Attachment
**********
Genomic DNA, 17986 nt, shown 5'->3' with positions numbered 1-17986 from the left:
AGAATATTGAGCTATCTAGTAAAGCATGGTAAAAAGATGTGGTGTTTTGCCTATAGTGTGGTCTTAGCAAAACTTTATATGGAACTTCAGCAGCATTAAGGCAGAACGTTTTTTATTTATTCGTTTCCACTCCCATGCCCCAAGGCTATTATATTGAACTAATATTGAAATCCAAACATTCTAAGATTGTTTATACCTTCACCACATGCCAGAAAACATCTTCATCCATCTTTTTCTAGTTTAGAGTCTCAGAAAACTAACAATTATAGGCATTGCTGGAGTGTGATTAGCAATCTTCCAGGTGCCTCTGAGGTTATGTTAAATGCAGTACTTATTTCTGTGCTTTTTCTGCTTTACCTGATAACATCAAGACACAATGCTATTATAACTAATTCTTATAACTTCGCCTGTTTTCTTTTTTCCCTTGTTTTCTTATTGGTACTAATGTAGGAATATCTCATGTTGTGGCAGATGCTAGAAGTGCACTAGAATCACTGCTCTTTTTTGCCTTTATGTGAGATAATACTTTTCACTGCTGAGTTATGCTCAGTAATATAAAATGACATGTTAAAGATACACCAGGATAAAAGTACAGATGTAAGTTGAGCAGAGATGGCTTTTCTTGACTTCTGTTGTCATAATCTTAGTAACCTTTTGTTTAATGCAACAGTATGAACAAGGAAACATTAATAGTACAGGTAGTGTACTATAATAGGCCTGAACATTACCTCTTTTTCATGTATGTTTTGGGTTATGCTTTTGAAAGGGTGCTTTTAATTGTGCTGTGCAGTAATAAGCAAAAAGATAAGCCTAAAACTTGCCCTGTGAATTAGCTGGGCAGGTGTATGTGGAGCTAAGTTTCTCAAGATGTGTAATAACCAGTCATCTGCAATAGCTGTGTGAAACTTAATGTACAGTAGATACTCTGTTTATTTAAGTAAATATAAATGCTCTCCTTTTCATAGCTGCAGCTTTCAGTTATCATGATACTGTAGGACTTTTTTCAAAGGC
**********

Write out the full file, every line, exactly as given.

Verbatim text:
Genomic DNA, 17986 nt, shown 5'->3' with positions numbered 1-17986 from the left:
AGAATATTGAGCTATCTAGTAAAGCATGGTAAAAAGATGTGGTGTTTTGCCTATAGTGTGGTCTTAGCAAAACTTTATATGGAACTTCAGCAGCATTAAGGCAGAACGTTTTTTATTTATTCGTTTCCACTCCCATGCCCCAAGGCTATTATATTGAACTAATATTGAAATCCAAACATTCTAAGATTGTTTATACCTTCACCACATGCCAGAAAACATCTTCATCCATCTTTTTCTAGTTTAGAGTCTCAGAAAACTAACAATTATAGGCATTGCTGGAGTGTGATTAGCAATCTTCCAGGTGCCTCTGAGGTTATGTTAAATGCAGTACTTATTTCTGTGCTTTTTCTGCTTTACCTGATAACATCAAGACACAATGCTATTATAACTAATTCTTATAACTTCGCCTGTTTTCTTTTTTCCCTTGTTTTCTTATTGGTACTAATGTAGGAATATCTCATGTTGTGGCAGATGCTAGAAGTGCACTAGAATCACTGCTCTTTTTTGCCTTTATGTGAGATAATACTTTTCACTGCTGAGTTATGCTCAGTAATATAAAATGACATGTTAAAGATACACCAGGATAAAAGTACAGATGTAAGTTGAGCAGAGATGGCTTTTCTTGACTTCTGTTGTCATAATCTTAGTAACCTTTTGTTTAATGCAACAGTATGAACAAGGAAACATTAATAGTACAGGTAGTGTACTATAATAGGCCTGAACATTACCTCTTTTTCATGTATGTTTTGGGTTATGCTTTTGAAAGGGTGCTTTTAATTGTGCTGTGCAGTAATAAGCAAAAAGATAAGCCTAAAACTTGCCCTGTGAATTAGCTGGGCAGGTGTATGTGGAGCTAAGTTTCTCAAGATGTGTAATAACCAGTCATCTGCAATAGCTGTGTGAAACTTAATGTACAGTAGATACTCTGTTTATTTAAGTAAATATAAATGCTCTCCTTTTCATAGCTGCAGCTTTCAGTTATCATGATACTGTAGGACTTTTTTCAAAGGC